L: You are currently positioned as the consulting ‘Group Sommelier’ for all the Tap & Barrel restaurants. It’s a pretty cool gig, because the wine list is 100% B.C. and only offered from the tap! Can you tell me more about what this role looks like, and how you go about putting together such a wine list?
E: Tap & Barrel is definitely the most fun and rewarding of my wine gigs to date. I’m really passionate about the concept and the whole organization of people. Our wine-on-tap program has brought me so much closer to the personalities behind the wines that we pour. With wine on tap, I have to ‘capture’ the wine before it goes into bottle and to do that you need direct connections with winemakers or owners. It’s all about relationships, timing and planning ahead. Most of the wines we serve are exclusive to our wine program so I’m often involved with the winemaker in blending or selecting a single barrel to highlight on our list. This is where being Okanagan-based has become a very clear advantage.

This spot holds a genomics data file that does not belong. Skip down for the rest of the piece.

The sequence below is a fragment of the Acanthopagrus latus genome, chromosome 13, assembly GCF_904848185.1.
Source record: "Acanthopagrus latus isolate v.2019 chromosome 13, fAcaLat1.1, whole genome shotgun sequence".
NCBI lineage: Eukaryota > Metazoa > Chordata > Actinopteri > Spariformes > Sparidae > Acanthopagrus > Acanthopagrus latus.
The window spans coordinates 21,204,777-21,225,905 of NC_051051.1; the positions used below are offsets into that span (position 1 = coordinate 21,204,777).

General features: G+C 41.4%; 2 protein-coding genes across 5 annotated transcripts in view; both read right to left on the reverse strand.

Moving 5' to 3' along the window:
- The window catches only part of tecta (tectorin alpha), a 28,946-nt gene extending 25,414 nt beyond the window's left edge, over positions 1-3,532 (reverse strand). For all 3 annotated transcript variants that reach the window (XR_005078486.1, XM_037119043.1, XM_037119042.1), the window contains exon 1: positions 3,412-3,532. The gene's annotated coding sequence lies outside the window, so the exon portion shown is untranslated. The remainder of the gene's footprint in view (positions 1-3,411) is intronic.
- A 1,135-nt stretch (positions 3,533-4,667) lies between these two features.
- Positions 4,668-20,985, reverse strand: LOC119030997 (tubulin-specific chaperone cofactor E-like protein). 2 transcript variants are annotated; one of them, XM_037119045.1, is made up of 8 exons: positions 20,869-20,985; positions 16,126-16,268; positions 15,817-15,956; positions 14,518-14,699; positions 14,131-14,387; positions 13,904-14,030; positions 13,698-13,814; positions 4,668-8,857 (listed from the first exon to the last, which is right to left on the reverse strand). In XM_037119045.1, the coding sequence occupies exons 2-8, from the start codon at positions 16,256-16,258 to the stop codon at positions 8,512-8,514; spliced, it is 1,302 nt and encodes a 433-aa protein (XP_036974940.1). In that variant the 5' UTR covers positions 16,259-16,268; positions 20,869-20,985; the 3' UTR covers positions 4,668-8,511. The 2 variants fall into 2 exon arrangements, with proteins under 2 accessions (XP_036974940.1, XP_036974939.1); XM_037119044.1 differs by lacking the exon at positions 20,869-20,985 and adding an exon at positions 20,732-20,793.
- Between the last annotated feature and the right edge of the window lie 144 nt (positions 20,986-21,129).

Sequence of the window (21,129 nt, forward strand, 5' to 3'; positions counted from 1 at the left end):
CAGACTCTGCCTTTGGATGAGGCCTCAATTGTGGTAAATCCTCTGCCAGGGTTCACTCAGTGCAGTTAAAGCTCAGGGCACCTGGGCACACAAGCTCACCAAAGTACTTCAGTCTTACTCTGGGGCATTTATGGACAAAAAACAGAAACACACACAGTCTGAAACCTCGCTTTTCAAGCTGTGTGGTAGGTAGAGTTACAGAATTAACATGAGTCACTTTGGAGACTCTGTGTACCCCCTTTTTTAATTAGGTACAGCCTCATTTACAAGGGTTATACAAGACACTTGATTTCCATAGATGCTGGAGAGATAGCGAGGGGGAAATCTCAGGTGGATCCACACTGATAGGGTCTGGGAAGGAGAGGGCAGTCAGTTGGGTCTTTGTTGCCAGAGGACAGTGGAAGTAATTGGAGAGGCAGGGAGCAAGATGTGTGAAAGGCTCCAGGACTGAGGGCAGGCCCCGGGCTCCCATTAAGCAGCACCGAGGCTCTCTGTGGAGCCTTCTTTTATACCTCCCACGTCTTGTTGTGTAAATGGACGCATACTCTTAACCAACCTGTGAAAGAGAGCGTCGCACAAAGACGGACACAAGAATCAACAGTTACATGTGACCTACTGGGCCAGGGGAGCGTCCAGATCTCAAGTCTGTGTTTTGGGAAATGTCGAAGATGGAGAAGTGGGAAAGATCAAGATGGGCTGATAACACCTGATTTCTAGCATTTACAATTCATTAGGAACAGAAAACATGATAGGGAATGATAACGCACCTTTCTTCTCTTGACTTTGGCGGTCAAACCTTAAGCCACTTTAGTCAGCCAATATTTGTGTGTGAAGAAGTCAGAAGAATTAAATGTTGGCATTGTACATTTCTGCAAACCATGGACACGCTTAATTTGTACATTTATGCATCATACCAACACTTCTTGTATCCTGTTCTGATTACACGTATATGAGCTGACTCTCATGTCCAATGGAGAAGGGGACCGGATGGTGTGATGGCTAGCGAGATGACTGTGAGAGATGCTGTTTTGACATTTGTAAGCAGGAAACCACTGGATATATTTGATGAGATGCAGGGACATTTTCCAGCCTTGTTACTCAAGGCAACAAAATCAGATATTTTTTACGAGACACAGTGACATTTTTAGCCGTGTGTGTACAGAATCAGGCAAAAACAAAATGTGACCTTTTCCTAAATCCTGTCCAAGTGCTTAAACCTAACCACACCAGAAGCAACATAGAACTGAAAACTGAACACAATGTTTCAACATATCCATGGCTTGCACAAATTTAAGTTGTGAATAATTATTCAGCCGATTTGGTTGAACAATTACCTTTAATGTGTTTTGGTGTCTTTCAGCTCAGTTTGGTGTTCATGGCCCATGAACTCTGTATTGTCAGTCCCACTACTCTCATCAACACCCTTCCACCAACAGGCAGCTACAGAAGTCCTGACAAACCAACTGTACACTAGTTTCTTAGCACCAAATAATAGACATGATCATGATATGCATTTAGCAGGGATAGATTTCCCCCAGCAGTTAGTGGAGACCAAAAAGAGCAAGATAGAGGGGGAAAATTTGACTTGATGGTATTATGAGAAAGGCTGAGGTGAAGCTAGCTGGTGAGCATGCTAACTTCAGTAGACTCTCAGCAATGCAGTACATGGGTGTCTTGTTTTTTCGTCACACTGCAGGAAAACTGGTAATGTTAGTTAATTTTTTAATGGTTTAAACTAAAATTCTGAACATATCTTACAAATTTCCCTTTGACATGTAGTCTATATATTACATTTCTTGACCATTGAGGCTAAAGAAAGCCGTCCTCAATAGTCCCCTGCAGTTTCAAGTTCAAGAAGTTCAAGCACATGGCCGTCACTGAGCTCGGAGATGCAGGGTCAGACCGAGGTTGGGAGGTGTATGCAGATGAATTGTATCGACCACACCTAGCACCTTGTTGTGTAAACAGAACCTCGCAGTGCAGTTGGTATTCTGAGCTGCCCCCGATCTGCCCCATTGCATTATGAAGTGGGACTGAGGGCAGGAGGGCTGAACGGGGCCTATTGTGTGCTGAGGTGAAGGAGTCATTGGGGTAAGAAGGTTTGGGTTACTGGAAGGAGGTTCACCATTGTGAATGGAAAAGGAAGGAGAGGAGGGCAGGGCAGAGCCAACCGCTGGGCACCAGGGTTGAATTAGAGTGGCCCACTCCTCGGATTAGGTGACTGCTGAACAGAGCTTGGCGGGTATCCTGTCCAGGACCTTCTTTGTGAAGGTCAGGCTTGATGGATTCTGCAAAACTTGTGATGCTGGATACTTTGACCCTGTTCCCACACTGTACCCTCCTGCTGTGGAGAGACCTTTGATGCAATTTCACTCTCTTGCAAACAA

L: Any current favourite sippers on your list?
E: We’re about to release an exclusive Cabernet Sauvignon from LaStella. I had the opportunity to work with winemaker Severine Pinte on selecting the blend and I’m really excited about where we landed.
A current offering on our white wine list that I often reach for is another exclusive, this time from the Similkameen—Clos du Soleil Sauvignon Blanc/Semillon. This wine really profiles the natural acidity and minerality that the Similkameen region is becoming known for and the dash of Semillon (which isn’t actually noted on the menu) brings texture and lovely savoury qualities to complement the crisp fruit notes.